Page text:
We should be cautious about judging Obama in the light of our own sticky ideas. It’s not that anyone should quit advocating for what they believe. Democracy depends upon it. It’s simply to put into action the recognition that in America’s gulch or green belt, if we want to survive, we’re going to have to eat a skunk or two.

[Glenn W. Smith, according to Daily Kos founder Markos Moulitsas, is a “legendary political consultant and all-around good guy.” This article has also been published at FireDogLake and at Glenn’s excellent new blog, DogCanyon.]

The Rag Blog

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4 Responses to Glenn W. Smith : Coyote Nation

  1. Anonymous says:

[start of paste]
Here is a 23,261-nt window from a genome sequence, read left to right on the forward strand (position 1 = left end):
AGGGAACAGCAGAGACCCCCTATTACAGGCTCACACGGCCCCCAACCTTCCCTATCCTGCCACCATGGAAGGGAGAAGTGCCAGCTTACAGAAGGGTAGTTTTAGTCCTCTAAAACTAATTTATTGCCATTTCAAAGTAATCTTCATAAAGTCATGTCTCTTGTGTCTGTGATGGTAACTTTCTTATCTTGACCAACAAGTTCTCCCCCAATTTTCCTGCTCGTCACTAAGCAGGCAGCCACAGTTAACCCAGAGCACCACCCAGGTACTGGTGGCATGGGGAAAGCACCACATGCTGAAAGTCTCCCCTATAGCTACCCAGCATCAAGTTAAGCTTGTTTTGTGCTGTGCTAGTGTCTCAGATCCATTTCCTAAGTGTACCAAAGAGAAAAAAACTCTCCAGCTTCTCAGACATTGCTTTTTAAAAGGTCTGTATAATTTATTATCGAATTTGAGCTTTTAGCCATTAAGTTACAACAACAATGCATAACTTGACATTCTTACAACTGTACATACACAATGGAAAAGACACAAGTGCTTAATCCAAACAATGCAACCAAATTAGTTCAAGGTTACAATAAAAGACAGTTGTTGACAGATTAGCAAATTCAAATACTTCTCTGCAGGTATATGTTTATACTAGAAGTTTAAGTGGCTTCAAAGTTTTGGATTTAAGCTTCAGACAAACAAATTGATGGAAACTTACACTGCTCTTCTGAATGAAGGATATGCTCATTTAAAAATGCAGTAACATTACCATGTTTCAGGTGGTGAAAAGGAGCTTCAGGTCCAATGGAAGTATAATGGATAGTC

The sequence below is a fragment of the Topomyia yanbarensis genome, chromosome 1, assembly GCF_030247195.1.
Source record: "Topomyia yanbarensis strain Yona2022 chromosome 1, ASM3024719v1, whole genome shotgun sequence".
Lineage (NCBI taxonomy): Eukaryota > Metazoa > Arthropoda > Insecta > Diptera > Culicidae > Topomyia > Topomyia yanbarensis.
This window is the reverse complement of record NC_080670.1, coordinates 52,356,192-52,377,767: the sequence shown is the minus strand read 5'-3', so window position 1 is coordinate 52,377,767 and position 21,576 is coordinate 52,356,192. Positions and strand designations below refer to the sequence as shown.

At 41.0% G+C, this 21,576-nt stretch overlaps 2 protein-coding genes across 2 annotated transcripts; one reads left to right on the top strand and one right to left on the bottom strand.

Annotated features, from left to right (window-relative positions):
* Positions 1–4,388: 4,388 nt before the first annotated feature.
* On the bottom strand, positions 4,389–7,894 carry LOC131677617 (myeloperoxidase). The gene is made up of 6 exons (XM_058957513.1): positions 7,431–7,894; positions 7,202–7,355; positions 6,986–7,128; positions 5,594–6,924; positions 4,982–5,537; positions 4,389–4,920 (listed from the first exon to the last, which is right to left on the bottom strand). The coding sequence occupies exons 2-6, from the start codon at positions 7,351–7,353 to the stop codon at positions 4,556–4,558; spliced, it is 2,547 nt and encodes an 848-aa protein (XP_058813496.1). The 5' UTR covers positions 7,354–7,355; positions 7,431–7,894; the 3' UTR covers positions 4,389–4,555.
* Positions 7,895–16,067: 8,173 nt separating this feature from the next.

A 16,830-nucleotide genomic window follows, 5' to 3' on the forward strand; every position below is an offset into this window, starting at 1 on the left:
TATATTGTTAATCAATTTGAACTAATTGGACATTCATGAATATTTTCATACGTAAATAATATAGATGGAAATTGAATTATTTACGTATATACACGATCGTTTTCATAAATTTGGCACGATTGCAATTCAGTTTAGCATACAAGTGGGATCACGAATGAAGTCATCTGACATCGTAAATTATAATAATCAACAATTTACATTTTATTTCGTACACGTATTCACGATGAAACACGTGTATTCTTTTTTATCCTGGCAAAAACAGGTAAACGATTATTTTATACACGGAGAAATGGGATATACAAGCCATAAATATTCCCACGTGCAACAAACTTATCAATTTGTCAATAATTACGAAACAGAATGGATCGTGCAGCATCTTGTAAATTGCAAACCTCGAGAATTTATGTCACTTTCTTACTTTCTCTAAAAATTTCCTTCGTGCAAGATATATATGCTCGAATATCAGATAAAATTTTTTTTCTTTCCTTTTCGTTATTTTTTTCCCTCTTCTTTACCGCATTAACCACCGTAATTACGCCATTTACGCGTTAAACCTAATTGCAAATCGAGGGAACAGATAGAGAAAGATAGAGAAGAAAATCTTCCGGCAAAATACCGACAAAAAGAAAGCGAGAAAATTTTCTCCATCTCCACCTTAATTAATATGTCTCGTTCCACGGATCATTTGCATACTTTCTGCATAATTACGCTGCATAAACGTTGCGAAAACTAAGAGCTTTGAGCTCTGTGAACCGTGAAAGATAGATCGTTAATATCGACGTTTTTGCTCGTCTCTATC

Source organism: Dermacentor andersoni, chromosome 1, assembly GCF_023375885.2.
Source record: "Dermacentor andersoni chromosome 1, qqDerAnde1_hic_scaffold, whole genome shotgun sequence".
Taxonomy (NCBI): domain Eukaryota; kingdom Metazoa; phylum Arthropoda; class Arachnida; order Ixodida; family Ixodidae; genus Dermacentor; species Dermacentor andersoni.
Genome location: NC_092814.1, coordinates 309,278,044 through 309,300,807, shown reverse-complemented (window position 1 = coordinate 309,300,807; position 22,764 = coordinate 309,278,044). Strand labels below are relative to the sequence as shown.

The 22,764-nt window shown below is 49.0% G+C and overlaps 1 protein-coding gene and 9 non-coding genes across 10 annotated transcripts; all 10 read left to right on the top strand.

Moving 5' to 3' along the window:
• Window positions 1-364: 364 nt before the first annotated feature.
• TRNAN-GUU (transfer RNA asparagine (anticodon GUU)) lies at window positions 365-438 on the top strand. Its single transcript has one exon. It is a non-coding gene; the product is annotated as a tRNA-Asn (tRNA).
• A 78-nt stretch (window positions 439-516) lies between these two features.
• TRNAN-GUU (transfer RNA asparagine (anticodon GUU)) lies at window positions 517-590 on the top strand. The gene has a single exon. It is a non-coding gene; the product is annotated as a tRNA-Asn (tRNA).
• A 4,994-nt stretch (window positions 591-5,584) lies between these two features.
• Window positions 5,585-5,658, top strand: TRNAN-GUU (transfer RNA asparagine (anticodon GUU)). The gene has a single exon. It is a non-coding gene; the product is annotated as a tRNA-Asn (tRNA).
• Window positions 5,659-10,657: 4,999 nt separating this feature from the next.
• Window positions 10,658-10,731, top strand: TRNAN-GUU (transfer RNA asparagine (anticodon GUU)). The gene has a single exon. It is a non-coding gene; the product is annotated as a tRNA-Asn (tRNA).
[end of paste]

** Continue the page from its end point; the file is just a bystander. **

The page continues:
I enjoyed your post. Though I understand it’s not about coyotes, I want to respond to one thing you said about them. You wrote: “If pets disappear, though, so do skunks and rats. I think it’s a fair trade.” Well, you’re entitled, of course, but that’s a rather callow, glib, and incompassionate thing to say. Like you’re going all Henny Youngman on the loss of someone’s lifetime friend. Just saying. Besides skunks are cool, and you’re obviously not if you don’t like them (see, I have my prejudices too). Your thoughts on negative capability regarding Obama? Well, I think and hope you’re right. It’s one of those time-will-tell things, but I’m on your side about it. It’s a good insight, I believe, and have tried to follow his decisionmaking in that light, though it strains credulity at times. Maybe that’s because I’m more ideologue than not. Regarding Jefferson and the mangled context of his generational revolution quote, isn’t the true context that he said there must be a revolution every so often because a certain segment of the population is going to remain ignorant of what the government is actually doing, and therefore will rise up in ignorance? And then government will have to resist the rise of ignoramusism? That’s my new understanding anyway. It certainly applies to latter-day teabaggerism. Well, that’s enough showing my own ignorance for now.